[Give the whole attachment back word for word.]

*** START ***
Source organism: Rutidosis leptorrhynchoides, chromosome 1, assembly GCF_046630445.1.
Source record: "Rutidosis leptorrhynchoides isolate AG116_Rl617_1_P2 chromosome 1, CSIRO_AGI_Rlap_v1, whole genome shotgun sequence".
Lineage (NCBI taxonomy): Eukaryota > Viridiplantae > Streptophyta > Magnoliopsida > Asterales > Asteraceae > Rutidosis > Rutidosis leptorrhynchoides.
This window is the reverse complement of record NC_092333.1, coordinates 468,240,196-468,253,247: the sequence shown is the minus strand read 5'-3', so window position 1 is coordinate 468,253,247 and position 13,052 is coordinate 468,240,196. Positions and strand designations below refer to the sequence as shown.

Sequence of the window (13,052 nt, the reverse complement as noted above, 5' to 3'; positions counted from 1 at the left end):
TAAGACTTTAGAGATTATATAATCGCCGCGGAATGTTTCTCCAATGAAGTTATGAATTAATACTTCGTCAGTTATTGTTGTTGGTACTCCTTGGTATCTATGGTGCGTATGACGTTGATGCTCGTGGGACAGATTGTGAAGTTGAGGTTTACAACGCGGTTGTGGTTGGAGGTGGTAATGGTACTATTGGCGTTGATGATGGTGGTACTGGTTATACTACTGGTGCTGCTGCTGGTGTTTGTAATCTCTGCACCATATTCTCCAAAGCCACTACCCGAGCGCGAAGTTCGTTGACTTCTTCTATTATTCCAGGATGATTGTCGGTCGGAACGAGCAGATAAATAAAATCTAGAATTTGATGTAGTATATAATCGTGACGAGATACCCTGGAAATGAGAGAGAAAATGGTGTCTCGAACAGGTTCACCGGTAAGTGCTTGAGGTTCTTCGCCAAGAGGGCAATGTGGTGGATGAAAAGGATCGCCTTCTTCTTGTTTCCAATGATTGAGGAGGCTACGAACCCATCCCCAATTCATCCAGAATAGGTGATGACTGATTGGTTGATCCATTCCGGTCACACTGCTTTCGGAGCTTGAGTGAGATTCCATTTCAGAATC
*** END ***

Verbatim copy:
Source organism: Rutidosis leptorrhynchoides, chromosome 1, assembly GCF_046630445.1.
Source record: "Rutidosis leptorrhynchoides isolate AG116_Rl617_1_P2 chromosome 1, CSIRO_AGI_Rlap_v1, whole genome shotgun sequence".
Lineage (NCBI taxonomy): Eukaryota > Viridiplantae > Streptophyta > Magnoliopsida > Asterales > Asteraceae > Rutidosis > Rutidosis leptorrhynchoides.
This window is the reverse complement of record NC_092333.1, coordinates 468,240,196-468,253,247: the sequence shown is the minus strand read 5'-3', so window position 1 is coordinate 468,253,247 and position 13,052 is coordinate 468,240,196. Positions and strand designations below refer to the sequence as shown.

Sequence of the window (13,052 nt, the reverse complement as noted above, 5' to 3'; positions counted from 1 at the left end):
TAAGACTTTAGAGATTATATAATCGCCGCGGAATGTTTCTCCAATGAAGTTATGAATTAATACTTCGTCAGTTATTGTTGTTGGTACTCCTTGGTATCTATGGTGCGTATGACGTTGATGCTCGTGGGACAGATTGTGAAGTTGAGGTTTACAACGCGGTTGTGGTTGGAGGTGGTAATGGTACTATTGGCGTTGATGATGGTGGTACTGGTTATACTACTGGTGCTGCTGCTGGTGTTTGTAATCTCTGCACCATATTCTCCAAAGCCACTACCCGAGCGCGAAGTTCGTTGACTTCTTCTATTATTCCAGGATGATTGTCGGTCGGAACGAGCAGATAAATAAAATCTAGAATTTGATGTAGTATATAATCGTGACGAGATACCCTGGAAATGAGAGAGAAAATGGTGTCTCGAACAGGTTCACCGGTAAGTGCTTGAGGTTCTTCGCCAAGAGGGCAATGTGGTGGATGAAAAGGATCGCCTTCTTCTTGTTTCCAATGATTGAGGAGGCTACGAACCCATCCCCAATTCATCCAGAATAGGTGATGACTGATTGGTTGATCCATTCCGGTCACACTGCTTTCGGAGCTTGAGTGAGATTCCATTTCAGAATC